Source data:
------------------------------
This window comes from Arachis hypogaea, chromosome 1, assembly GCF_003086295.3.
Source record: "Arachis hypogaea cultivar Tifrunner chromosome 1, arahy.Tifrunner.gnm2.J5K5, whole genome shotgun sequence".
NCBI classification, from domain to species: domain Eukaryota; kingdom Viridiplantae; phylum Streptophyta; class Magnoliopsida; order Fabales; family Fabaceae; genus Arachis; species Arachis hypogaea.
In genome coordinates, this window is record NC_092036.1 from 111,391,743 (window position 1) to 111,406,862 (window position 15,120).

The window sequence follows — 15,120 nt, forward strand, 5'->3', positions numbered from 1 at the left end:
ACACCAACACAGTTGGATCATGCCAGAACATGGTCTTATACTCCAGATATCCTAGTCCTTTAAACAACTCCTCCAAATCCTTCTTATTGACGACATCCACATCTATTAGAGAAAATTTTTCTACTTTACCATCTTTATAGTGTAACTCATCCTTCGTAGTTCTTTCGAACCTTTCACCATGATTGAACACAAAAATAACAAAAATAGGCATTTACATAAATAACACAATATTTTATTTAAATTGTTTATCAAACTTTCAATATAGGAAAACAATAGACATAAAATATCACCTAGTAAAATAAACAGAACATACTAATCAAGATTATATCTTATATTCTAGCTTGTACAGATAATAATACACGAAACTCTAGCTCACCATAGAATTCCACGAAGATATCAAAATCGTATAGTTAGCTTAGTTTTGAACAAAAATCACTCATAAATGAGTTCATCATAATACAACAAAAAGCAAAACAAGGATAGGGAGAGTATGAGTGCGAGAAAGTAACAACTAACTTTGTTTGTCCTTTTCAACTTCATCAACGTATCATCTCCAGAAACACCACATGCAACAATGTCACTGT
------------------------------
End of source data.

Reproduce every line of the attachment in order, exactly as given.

This window comes from Arachis hypogaea, chromosome 1, assembly GCF_003086295.3.
Source record: "Arachis hypogaea cultivar Tifrunner chromosome 1, arahy.Tifrunner.gnm2.J5K5, whole genome shotgun sequence".
NCBI classification, from domain to species: domain Eukaryota; kingdom Viridiplantae; phylum Streptophyta; class Magnoliopsida; order Fabales; family Fabaceae; genus Arachis; species Arachis hypogaea.
In genome coordinates, this window is record NC_092036.1 from 111,391,743 (window position 1) to 111,406,862 (window position 15,120).

The window sequence follows — 15,120 nt, forward strand, 5'->3', positions numbered from 1 at the left end:
ACACCAACACAGTTGGATCATGCCAGAACATGGTCTTATACTCCAGATATCCTAGTCCTTTAAACAACTCCTCCAAATCCTTCTTATTGACGACATCCACATCTATTAGAGAAAATTTTTCTACTTTACCATCTTTATAGTGTAACTCATCCTTCGTAGTTCTTTCGAACCTTTCACCATGATTGAACACAAAAATAACAAAAATAGGCATTTACATAAATAACACAATATTTTATTTAAATTGTTTATCAAACTTTCAATATAGGAAAACAATAGACATAAAATATCACCTAGTAAAATAAACAGAACATACTAATCAAGATTATATCTTATATTCTAGCTTGTACAGATAATAATACACGAAACTCTAGCTCACCATAGAATTCCACGAAGATATCAAAATCGTATAGTTAGCTTAGTTTTGAACAAAAATCACTCATAAATGAGTTCATCATAATACAACAAAAAGCAAAACAAGGATAGGGAGAGTATGAGTGCGAGAAAGTAACAACTAACTTTGTTTGTCCTTTTCAACTTCATCAACGTATCATCTCCAGAAACACCACATGCAACAATGTCACTGT